Minnesota Public Radio, April 22, 2011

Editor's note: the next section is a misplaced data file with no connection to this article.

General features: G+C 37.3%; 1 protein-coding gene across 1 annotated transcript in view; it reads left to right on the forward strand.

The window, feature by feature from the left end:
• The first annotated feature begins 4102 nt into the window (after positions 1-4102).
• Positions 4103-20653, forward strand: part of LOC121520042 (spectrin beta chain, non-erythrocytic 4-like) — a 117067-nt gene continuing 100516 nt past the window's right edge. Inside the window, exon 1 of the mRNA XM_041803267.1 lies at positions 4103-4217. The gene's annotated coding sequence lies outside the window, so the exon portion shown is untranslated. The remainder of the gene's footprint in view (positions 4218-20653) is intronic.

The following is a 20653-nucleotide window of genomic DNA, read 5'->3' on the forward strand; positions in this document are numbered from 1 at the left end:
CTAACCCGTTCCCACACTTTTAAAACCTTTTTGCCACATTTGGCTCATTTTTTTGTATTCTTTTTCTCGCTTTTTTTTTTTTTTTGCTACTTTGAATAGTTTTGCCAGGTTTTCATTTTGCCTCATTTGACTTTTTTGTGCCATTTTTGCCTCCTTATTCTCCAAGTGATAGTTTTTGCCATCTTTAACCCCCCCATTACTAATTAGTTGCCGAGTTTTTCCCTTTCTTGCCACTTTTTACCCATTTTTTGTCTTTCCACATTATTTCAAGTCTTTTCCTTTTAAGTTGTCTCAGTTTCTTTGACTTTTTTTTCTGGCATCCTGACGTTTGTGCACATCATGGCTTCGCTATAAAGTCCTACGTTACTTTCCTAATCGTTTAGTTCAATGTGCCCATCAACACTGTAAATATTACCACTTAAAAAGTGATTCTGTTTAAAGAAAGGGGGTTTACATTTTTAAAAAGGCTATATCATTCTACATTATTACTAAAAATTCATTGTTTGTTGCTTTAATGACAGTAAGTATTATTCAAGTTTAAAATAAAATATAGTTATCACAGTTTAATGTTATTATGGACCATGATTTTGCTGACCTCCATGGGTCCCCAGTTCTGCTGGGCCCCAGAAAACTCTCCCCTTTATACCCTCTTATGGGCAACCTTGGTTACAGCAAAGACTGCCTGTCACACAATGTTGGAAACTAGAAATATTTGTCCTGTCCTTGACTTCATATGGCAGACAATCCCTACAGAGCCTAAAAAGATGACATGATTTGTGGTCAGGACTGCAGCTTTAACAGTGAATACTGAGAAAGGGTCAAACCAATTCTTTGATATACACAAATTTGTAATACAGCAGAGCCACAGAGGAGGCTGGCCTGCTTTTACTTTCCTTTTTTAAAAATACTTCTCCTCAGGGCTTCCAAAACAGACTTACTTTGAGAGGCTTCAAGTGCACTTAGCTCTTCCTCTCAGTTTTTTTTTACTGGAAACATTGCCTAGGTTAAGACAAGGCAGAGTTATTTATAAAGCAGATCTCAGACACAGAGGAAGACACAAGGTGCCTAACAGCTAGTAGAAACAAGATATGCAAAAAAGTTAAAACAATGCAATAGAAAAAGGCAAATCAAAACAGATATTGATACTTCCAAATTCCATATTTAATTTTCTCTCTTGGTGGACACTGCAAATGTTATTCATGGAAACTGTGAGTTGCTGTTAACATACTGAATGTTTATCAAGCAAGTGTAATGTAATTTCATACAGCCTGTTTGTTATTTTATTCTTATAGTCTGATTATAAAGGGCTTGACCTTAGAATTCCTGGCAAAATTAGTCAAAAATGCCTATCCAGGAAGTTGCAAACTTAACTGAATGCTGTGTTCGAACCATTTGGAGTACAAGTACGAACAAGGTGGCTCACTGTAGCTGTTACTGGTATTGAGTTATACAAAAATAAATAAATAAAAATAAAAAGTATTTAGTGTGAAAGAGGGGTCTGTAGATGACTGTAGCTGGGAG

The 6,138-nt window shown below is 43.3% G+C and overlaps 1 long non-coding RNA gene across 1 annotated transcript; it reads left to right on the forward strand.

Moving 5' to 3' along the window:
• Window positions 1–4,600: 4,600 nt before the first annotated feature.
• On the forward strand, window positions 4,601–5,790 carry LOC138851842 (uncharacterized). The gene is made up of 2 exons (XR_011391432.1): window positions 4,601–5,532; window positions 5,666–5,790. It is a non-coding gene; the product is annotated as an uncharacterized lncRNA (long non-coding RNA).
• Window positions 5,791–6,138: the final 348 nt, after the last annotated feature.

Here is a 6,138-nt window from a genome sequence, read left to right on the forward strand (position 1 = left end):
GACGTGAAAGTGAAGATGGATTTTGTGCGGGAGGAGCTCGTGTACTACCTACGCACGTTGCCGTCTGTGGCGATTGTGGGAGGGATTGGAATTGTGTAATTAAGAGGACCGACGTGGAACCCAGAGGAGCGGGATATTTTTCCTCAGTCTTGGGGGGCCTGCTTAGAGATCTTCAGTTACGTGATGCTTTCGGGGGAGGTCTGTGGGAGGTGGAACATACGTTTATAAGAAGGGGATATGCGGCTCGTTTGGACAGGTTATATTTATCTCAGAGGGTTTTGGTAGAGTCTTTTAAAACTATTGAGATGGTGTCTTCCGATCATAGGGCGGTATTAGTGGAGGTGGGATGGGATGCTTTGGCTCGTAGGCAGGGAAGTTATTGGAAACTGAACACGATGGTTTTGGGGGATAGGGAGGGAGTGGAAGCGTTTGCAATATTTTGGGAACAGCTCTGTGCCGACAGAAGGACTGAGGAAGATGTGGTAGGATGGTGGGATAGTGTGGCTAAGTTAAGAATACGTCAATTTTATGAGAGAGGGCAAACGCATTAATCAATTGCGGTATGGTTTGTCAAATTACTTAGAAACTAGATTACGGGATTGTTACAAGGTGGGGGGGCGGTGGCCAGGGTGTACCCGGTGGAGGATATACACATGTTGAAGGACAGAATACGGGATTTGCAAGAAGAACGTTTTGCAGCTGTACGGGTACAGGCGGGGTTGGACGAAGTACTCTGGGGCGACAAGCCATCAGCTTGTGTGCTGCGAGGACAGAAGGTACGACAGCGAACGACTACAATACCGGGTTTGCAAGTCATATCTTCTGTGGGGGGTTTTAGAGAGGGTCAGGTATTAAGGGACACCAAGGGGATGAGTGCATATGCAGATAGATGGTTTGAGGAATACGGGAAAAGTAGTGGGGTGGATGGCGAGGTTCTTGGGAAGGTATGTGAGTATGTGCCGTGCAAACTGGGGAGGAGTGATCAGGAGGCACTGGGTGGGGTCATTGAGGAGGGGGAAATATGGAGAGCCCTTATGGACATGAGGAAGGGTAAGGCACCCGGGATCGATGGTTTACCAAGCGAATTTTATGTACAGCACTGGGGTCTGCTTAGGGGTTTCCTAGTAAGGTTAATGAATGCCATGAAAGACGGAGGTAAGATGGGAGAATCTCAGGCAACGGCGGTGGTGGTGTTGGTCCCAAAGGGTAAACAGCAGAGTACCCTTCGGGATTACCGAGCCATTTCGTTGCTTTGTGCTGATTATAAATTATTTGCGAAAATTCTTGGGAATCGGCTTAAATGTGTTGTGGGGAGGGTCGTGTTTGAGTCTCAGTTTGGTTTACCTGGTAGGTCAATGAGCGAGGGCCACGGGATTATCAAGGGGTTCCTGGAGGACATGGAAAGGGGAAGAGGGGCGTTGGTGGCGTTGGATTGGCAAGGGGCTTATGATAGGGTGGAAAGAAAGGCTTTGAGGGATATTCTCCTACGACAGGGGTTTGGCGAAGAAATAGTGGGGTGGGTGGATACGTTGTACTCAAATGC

When Congress passed the federal health care law, it included a provision designed to cut down on Medicare fraud and improve care for patients. A congressional study found fraud is a significant problem in home health care in the Medicare program. Another investigation found some doctors had approved patients for home health with no personal knowledge of the patient they certified. The federal health care law now requires traditional Medicare patients seeking home health care to meet with a physician or a nurse practitioner under a doctor's direction, at least 90 days before they receive the care or within 30 days after the care starts. Some doctors, however, may not be ready to comply with the change. Doctors must certify that a patient is homebound and explain, in writing, why the patient needs the service. The face-to-face requirement will help eliminate fraud and also be better for patients, said Dr. Ed Ratner, medical director of Heartland Home Health Care and Hospice in Roseville, Minn.

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